“Come,” said the Wind to the Leaves one day,
“Come to the meadow and we will play!
Put on your dresses of red and gold,
For summer is gone and the days grow cold.
It’s like the coming of Fall puts me into another world.
I’m a desert transplant, so my nature is to go “home” in fall to the sights and sounds and smells of the Canadian prairies.
Golden grain folding into the header of the combine, and pouring like kerneled gold into the truck.
Leaves changing the woods and fence rows into mood boards for rustic country decor.
Gathering those leaves and carefully placing them into the pages of the huge dictionary, to be forgotten until winter when Dad sits in his chair and pulls out the dictionary to spend some relaxing reading time.
(What? You didn’t know some people enjoyed reading dictionaries? Well, my Dad did on occasion, and so, this October, when my parents celebrate their 75th anniversary, we will use a vintage dictionary as the guestbook for people to record their attendance. And if they happen to think of a word that describes our family in their memory, we’ll ask them to circle that word. In honor of a lexicon lover who is dear to me.)
And that’s why this season is a special time and why I made this card…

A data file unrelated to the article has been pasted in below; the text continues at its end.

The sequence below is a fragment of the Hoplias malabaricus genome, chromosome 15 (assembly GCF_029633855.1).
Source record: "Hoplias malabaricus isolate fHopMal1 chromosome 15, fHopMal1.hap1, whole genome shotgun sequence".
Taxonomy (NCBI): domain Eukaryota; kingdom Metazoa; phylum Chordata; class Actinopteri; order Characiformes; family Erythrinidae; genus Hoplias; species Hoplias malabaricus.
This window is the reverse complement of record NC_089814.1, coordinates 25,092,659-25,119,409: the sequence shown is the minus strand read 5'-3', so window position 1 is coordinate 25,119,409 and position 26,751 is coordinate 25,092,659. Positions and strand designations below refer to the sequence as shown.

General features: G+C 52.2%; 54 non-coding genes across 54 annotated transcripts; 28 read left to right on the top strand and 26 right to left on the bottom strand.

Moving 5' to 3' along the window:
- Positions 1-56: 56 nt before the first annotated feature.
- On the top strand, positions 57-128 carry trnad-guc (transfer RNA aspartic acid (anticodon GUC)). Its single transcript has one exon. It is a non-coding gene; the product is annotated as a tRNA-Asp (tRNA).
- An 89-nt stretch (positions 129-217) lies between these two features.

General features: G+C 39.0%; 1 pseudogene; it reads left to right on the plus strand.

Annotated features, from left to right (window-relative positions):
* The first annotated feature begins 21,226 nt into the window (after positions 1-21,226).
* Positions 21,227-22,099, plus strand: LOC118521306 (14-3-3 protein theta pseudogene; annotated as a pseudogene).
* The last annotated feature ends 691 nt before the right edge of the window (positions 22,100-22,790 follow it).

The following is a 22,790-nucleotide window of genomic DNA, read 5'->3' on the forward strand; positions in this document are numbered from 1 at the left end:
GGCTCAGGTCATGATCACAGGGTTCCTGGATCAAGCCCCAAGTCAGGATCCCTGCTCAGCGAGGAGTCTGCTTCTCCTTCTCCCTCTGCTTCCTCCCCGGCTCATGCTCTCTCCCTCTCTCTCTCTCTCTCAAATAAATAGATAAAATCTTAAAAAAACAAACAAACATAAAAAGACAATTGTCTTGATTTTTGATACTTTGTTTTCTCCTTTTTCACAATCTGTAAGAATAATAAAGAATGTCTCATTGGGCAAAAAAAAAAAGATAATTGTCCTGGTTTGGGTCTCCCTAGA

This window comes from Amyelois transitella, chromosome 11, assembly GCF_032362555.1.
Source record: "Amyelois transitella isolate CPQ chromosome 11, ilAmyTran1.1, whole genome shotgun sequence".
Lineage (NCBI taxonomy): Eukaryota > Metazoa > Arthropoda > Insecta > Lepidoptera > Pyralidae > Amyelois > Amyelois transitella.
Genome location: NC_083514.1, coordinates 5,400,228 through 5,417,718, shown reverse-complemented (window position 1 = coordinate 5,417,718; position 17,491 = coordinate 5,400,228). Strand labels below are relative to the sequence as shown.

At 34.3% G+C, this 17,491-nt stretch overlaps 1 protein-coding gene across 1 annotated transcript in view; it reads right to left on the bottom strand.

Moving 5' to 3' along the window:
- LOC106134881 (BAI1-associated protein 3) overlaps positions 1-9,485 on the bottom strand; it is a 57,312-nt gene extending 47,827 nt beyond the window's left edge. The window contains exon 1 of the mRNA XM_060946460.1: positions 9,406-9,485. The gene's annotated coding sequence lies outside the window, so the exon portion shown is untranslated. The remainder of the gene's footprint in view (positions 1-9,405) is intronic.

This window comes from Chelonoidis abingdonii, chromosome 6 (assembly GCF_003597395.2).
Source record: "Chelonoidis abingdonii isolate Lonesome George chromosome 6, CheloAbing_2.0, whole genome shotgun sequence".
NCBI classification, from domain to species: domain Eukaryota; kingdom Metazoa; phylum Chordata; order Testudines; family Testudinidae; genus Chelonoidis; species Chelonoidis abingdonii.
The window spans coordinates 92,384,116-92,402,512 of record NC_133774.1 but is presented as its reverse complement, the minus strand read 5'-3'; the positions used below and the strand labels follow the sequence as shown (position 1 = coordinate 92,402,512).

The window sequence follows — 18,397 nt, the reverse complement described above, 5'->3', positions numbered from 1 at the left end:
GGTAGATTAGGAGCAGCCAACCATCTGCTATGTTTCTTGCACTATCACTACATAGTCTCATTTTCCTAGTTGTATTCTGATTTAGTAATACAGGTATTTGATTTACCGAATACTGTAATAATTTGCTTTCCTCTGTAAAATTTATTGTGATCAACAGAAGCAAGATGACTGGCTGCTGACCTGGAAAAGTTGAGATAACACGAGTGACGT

To Everything There is a Season
Last fall Kim went to a card making class, and learned how to make watercolor-effect fall leaves. Her instructor had all the fancy supplies like leaf dies and fall color ink pads and three different machines to cut the dies.
We wish we did, but we don’t. So we made it simple for ourselves, and for you, too!
Here is our super simple supply list:
Supplies For Realistic Fall Leaves
Canson Watercolor Paper 98 lb
Watercolor Pencils or Washable Markers
Water Spray Bottle
Gold Glitter Spray (optional)
The first thing you need on your work surface is a ceramic pumpkin, a gift from your daughter. Just because. Isn’t it sweet?
And then here are the step by step directions for the leaves.
- Tear vaguely leaf shaped pieces from the watercolor paper in the size you desire. You can use small leaves on a card, like we did, or larger ones on a wreath or garland, which we haven’t ever made. Another idea is placecards for your Thanksgiving table. Wrap the napkins with twine and tuck a leaf into each. Use Sharpie markers to write the guest’s names on the leaves.
- Color in the leaves with the watercolor pencils or washable markers, as shown on the bottom left. Put quite a lot of color on for vibrancy.
- Place your leaves in a water resistant place, and spray the paper with water till soaking wet.
- Wad the leaves up into balls.
- Let them dry.
- Smooth the leaves out, but still crunchy looking like real fallen leaves would be, and cut notches here and there to create different leaf shapes. You can use the leaves on the card as examples. Or leave them in a pointed oval. They’ll all be pretty.
- If you like a little glitz, take them outside and place on an old shower curtain or something. Shake that can of glitter and give each of them a spritz.
- After the gold is dry, the leaves are ready to use in so many ways. And for us desert dwellers, we have colored leaves inside at least!